I had a good walk around the garden today and was amazed at how much everything has grown in a few days.

The Jaboticaba, flowering for the first time, is already setting some fruit. This unusual South American fruit tree carries it’s fruit directly on its woody branches. The flavour of the berries reminds me of black currants, which do not grow in this area, and when they are ripe, I will use some of the fruit to prepare a fruit syrup, as well as some jelly.

On a sadder note, I think my oldest Australorb hen is not feeling well. She’s not eating and has given up the top rung of the perch. She’s about 9 years old, so it may soon be her time to leave this world for chook heaven, no coaxing seems to enthuse her to feel better…

This weekend I attended the Joining Gathering at Ewen Maddock Dam.

Camping in this beautiful bush setting and having all your meals prepared for you was a treat.

The whole weekend was a dialogue with nature – inner and outer, which I will not go into here.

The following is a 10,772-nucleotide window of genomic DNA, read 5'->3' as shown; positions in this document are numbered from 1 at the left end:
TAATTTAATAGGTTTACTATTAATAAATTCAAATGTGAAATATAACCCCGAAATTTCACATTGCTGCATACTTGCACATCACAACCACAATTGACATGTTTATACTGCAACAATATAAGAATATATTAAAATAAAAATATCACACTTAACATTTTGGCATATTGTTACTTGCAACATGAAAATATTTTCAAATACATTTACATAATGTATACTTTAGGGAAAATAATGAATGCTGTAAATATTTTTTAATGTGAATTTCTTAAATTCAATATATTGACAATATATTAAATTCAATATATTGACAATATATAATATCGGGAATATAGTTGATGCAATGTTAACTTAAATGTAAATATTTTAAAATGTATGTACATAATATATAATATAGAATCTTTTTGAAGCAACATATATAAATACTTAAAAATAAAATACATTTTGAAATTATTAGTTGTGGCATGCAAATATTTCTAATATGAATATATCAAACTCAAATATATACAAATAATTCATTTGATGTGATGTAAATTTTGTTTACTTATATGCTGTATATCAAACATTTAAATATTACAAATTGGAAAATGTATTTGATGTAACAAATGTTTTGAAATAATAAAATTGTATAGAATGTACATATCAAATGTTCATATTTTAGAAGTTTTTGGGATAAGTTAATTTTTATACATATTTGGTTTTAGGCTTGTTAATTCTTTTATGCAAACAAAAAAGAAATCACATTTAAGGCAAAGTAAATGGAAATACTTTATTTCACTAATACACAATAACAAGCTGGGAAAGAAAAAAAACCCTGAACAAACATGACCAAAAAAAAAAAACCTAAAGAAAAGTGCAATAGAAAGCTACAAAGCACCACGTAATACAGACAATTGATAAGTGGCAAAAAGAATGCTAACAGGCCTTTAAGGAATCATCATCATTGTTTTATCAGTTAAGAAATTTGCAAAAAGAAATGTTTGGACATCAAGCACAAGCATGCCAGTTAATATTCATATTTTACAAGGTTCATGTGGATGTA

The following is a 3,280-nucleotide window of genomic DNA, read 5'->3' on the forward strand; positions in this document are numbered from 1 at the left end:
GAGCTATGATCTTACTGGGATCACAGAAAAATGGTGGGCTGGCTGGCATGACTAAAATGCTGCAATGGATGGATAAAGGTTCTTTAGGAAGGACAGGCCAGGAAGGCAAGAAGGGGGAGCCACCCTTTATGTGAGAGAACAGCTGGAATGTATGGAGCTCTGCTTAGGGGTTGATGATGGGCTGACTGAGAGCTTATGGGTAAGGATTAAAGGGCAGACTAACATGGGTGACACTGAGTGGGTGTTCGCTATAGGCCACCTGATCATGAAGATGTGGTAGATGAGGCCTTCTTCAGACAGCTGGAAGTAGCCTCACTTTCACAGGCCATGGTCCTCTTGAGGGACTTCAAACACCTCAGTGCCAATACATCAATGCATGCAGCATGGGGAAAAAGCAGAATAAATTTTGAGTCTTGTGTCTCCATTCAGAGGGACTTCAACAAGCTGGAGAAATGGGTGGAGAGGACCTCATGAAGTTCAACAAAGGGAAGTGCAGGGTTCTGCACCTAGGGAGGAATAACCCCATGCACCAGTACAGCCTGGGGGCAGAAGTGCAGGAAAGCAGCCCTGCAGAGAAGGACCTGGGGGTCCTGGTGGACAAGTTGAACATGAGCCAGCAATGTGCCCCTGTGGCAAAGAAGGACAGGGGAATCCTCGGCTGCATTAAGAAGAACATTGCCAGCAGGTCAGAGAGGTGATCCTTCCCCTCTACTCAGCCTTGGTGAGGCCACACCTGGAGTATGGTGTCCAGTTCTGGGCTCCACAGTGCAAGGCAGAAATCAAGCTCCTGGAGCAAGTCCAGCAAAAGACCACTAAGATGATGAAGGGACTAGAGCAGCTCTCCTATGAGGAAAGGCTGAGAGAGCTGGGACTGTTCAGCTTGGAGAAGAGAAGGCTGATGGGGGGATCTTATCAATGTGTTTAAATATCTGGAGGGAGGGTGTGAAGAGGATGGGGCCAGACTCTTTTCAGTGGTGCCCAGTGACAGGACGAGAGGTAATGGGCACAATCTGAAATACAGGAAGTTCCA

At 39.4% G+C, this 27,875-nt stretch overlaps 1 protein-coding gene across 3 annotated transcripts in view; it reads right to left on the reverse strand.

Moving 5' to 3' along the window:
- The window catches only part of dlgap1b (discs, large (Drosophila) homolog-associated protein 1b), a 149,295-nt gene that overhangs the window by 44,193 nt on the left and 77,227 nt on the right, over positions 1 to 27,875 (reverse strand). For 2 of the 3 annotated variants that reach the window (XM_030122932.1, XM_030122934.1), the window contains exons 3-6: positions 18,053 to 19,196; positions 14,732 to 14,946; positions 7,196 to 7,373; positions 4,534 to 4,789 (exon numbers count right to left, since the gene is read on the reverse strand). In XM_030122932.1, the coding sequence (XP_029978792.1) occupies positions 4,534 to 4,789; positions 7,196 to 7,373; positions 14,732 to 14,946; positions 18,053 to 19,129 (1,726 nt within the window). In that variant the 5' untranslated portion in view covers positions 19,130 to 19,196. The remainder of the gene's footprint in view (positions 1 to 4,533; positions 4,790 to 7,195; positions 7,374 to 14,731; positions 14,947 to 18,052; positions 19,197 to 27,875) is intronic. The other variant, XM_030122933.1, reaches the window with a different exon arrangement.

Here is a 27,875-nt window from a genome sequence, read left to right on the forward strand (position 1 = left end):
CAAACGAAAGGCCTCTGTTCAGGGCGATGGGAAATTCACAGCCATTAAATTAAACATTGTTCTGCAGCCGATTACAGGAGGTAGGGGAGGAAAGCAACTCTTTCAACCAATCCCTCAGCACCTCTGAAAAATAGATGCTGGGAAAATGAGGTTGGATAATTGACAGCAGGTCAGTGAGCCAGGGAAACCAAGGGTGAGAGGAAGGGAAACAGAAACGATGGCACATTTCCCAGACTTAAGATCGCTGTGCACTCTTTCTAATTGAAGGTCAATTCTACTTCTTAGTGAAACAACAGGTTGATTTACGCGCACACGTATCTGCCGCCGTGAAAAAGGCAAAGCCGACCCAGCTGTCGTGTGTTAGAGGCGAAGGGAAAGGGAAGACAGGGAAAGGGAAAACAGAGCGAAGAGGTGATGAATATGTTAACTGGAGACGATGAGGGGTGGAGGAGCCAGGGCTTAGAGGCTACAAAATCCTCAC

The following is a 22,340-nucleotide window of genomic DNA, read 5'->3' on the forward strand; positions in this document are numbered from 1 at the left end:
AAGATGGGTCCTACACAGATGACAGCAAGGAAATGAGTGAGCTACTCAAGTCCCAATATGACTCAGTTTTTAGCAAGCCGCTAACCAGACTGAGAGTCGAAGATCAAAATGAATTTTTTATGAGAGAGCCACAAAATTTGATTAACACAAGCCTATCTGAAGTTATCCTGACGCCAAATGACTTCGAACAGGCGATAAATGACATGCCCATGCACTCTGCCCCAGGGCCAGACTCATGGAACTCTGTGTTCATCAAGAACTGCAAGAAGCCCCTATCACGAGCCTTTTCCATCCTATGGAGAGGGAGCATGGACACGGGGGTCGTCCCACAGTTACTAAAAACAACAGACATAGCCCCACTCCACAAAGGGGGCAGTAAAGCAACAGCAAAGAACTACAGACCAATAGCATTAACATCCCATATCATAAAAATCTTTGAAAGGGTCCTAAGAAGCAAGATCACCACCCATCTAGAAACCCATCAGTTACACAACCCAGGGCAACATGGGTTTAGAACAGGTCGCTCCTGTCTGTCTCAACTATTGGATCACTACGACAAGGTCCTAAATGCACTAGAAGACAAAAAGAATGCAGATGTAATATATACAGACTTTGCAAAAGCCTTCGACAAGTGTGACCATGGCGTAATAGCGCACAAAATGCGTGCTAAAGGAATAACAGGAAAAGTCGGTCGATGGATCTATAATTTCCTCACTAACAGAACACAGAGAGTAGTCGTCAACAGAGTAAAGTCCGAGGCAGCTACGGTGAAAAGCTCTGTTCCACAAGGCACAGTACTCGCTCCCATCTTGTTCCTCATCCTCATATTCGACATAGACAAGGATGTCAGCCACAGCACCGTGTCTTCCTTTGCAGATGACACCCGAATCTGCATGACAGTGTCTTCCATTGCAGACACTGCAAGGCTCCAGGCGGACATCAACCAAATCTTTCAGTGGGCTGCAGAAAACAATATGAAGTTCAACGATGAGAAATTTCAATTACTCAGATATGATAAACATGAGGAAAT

Suffice to say, it was an enjoyable break, but it is good to be home again. I feel a need to recover from so much great company and here is the perfect place – peaceful and quiet.

An kid’s emergency dental visit took up much of my free time today.

It rained on and off, making me apprehensive about my weekend camping starting tomorrow… At least I won’t have to worry about watering the garden. Everything should be fine until my return.

A short walk through the garden brought a surprise: My Jaboticaba is flowering for the first time after about seven years since planting it. We will have fruit for the first time this year. I will take some pictures of this unusual fruit and growth habit on my return. For now, I will sign off for a few days and go back to a paper journal.

Updates to follow upon my return.

Before the teenagers invade my living room, I just want to share this beautiful find from my vegetable garden. I only missed a couple of days of looking closely there and found this most gorgeous white head peeping through the leaves.

I now have tonight’s dinner of a lovely mixed salad (the teenagers are having home made pizza) and tomorrow’s dinner of cauliflower in a yet-to-be-decided recipe all sorted.